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3.59 – 1970s?  – Jon Paterson 3 String Hourglass – Hybrid Diatonic/Chromatic Dulcimer – £Sold

Unusual – possibly unique – dulcimer from a little-known British luthier.  Printed L-shaped label:  “Jon Paterson/ [turtle logo]”.  Undated, but probably late 70s.  Basically a diatonic dulcimer, but chromatic – i.e. with all the frets – on the melody and middle strings.  The fretboard layout is very similar to that of modern epinettes, which can play in both major and minor keys, without re-tuning, against a common bass drone.

Nice wide body, made from solid walnut, bookmatched on the back with purfling up the centre, and fully bound.  Bookmatched top, probably of spruce, straight grained, but with a knot near the strum hollow.  Small heart soundholes, pointing in different directions.  Carved, wide walnut pegbox with odd scroll.  Originally wooden ebony-like violin pegs, now fitted with expensive open-geared Grover 708N 1:14 dulcimer tuners.  Fine ebony overlay on walnut fingerboard, with narrow brass frets arranged in epinette style – diatonic full frets across all three strings, chromatic half frets across melody and middle strings only.  Strum hollow is formed where the ebony overlay ceases, before it resumes for bridge and tail.  Tail and head of back come to a point, giving it a boat-shaped appearance from underneath.  Tail is therefore narrow – like the stern of a boat – and has three brass mushroom-headed pins for the strings (with the angle of pull slightly astray).  Nut, ornate bridge and neat string strainer appear to be bone.  Well strutted top and bottom, so a taut feel.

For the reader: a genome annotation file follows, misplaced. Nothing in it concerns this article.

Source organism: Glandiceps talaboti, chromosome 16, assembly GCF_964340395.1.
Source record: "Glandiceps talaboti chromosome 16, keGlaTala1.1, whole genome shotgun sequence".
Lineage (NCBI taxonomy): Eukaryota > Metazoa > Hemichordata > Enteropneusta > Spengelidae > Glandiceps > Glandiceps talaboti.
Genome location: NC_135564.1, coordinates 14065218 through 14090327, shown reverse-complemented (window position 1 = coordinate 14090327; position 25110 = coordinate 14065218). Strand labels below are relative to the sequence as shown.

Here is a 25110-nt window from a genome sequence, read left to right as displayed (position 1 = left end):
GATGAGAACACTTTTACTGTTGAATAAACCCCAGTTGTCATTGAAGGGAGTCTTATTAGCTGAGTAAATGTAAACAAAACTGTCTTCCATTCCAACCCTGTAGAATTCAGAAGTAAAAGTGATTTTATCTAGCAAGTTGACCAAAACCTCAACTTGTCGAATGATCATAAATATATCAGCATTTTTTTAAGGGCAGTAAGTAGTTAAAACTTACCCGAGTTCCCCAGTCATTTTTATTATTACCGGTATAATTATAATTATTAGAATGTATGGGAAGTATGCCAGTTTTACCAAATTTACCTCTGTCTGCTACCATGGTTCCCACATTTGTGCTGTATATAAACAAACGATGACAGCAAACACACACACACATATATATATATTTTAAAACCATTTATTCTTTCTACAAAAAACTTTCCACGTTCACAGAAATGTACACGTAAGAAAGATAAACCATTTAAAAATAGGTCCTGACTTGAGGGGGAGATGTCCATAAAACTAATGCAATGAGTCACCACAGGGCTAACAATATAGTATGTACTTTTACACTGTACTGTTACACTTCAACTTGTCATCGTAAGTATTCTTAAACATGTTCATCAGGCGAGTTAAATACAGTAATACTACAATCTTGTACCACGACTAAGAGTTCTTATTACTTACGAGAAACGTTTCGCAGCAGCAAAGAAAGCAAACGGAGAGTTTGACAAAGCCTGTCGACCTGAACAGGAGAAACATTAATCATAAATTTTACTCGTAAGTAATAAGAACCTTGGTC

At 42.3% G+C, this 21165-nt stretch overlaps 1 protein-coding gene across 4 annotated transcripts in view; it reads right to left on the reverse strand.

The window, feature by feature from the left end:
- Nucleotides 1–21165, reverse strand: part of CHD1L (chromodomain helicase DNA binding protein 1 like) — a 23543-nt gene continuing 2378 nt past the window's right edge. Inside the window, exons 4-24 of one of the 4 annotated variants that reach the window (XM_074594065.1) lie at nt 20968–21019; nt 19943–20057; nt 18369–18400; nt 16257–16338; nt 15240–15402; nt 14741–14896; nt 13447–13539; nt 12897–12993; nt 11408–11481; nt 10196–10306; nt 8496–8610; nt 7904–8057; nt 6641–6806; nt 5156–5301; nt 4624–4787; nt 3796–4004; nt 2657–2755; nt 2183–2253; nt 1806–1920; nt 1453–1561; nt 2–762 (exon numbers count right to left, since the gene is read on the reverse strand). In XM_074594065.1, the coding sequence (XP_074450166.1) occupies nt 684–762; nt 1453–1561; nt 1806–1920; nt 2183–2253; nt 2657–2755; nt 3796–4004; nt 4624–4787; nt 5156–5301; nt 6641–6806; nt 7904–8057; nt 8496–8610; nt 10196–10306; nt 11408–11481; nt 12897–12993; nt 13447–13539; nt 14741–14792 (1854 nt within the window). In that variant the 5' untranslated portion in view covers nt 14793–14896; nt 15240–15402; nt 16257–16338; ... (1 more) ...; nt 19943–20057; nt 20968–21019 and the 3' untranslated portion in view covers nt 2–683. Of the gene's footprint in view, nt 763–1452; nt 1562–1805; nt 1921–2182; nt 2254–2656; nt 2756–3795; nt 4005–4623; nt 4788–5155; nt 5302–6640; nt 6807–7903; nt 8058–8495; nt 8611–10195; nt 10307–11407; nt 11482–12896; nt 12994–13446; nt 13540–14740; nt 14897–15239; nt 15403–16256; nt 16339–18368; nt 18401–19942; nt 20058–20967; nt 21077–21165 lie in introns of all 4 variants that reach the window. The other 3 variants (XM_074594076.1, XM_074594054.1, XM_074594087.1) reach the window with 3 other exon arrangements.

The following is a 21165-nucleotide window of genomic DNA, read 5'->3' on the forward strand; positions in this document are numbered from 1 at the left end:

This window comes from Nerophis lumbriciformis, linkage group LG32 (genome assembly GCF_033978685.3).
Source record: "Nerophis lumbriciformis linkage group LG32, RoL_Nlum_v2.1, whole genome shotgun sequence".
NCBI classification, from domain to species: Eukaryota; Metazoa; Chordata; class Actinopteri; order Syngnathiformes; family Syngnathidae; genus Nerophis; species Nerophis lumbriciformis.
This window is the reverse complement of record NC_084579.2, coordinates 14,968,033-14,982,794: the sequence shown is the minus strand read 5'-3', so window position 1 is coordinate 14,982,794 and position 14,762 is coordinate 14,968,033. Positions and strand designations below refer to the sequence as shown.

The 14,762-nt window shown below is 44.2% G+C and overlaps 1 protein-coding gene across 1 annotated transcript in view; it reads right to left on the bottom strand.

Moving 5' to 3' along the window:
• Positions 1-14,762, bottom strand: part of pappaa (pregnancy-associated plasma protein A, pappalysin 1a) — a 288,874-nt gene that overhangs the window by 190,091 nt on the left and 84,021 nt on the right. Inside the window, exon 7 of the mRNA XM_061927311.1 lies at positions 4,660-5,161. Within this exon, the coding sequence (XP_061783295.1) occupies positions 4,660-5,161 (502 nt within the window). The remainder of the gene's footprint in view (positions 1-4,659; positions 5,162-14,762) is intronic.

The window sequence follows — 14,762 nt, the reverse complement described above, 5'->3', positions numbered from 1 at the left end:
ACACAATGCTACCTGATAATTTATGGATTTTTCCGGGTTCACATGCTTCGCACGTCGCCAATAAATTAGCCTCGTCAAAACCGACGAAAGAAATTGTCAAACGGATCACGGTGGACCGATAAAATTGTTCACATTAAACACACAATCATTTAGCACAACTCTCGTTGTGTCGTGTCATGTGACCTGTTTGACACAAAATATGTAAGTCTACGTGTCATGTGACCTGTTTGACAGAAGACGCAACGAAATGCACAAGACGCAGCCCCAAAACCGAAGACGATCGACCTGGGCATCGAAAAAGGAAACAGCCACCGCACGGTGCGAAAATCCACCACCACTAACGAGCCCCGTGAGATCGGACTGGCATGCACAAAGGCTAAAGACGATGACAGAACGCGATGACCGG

Overall length 35½”, upper bout 6”, lower bout 8⅜”, height 1¾”, FBW 1½”, VSL 27⅛” (medium scale), weight 2lb 5oz (1050g).  No full 6½ fret, but all chromatic frets available on melody and middle strings (see above).  Strings now 0.010, 0.014, 0.022w.

Decent sound, quite sweet and loud, with an action that has had to be raised slightly to avoid buzzes.  Once you get used to it, the mix of diatonic and chromatic makes sense and would be familiar to an epinette player.  Works well in 1:5:5 tuning (DAA, CGG or similar), but also surprisingly in 1:5:8 DAD or 1:4:8 DGD.  Could therefore be played like a D dulcimer or like an epinette (in C, D or G).

Click on thumbnails below to see larger pictures:


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